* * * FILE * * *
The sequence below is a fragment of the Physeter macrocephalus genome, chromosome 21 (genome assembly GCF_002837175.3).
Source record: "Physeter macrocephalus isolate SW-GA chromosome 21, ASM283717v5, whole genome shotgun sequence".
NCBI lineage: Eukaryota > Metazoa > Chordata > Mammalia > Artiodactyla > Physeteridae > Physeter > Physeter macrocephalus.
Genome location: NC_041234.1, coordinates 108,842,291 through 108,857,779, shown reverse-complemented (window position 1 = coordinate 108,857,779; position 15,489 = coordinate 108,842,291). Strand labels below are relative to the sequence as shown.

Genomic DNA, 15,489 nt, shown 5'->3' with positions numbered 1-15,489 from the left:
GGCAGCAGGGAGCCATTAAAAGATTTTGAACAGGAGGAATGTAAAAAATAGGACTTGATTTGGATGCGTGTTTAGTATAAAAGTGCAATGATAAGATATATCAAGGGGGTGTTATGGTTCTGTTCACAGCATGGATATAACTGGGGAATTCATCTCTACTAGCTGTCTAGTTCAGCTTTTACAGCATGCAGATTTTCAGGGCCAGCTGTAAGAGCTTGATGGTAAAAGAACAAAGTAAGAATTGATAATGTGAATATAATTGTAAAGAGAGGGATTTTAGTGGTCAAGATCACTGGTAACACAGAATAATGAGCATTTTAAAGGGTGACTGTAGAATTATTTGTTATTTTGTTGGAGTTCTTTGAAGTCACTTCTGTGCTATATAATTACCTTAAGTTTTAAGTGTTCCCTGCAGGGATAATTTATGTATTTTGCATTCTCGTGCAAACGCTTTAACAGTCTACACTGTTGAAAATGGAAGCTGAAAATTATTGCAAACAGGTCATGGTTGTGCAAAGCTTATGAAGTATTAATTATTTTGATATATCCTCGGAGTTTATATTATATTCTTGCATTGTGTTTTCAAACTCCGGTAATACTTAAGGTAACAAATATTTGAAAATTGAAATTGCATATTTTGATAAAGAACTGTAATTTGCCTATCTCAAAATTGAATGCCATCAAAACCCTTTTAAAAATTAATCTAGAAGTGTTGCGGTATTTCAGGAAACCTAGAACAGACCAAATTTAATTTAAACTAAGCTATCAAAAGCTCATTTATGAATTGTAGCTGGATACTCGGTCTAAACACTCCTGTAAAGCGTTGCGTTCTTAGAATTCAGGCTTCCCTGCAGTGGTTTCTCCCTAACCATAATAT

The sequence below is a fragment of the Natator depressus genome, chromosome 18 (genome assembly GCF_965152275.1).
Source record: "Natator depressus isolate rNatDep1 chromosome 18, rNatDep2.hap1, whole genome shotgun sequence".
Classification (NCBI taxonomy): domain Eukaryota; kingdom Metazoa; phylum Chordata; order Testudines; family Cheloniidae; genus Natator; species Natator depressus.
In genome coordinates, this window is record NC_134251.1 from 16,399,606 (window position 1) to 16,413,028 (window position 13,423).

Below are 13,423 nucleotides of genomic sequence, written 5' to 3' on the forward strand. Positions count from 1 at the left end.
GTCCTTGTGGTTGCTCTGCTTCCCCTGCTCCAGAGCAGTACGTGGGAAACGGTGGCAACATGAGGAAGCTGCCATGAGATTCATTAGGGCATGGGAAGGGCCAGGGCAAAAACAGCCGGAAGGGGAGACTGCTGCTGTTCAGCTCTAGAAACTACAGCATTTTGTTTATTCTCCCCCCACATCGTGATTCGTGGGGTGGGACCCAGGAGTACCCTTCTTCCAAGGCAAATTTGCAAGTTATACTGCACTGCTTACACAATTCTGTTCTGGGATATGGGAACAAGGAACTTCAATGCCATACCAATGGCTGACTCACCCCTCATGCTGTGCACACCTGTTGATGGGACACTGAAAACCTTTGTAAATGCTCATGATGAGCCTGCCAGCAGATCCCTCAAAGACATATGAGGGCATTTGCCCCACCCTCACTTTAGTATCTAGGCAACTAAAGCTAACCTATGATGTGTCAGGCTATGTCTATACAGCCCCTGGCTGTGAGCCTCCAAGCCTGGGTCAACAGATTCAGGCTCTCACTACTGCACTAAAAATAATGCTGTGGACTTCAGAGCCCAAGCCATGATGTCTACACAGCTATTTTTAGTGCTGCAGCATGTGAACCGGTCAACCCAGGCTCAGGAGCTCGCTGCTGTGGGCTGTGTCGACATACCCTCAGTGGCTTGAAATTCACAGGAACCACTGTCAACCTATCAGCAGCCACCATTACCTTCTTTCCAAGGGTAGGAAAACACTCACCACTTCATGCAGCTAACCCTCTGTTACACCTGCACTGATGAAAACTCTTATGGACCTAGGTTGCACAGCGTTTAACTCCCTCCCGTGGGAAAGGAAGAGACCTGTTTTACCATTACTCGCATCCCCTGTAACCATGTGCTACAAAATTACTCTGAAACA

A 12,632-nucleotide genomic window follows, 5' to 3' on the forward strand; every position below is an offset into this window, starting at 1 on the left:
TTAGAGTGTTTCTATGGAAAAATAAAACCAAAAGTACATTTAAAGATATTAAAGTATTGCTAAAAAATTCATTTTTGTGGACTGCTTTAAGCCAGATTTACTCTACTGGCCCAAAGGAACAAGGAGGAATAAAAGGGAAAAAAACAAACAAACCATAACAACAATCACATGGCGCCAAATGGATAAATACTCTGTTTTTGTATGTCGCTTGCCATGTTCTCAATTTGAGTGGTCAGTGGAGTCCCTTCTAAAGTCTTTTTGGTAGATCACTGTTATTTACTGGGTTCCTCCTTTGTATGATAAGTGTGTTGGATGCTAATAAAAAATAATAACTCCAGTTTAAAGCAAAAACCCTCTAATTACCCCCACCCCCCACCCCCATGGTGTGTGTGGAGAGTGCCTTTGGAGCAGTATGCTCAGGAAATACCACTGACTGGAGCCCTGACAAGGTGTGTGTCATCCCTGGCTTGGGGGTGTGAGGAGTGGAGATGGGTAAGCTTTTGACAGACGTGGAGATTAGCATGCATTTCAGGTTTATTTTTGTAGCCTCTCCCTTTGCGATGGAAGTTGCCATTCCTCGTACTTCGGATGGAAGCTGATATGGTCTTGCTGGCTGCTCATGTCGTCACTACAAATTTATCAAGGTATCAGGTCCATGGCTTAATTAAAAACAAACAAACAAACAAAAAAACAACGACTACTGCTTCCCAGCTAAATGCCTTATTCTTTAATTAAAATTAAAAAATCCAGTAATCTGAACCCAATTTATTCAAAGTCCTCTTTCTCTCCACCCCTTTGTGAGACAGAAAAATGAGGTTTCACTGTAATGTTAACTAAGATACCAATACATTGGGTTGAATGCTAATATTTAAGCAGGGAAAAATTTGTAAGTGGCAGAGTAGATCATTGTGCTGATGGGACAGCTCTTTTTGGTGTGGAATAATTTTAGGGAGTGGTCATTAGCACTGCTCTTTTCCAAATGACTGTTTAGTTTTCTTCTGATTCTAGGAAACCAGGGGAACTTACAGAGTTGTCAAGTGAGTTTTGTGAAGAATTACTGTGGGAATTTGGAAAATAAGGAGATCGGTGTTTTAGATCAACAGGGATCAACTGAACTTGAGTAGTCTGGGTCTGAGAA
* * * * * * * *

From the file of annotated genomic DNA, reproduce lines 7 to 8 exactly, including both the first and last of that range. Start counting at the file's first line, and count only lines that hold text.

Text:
The sequence below is a fragment of the Natator depressus genome, chromosome 18 (genome assembly GCF_965152275.1).
Source record: "Natator depressus isolate rNatDep1 chromosome 18, rNatDep2.hap1, whole genome shotgun sequence".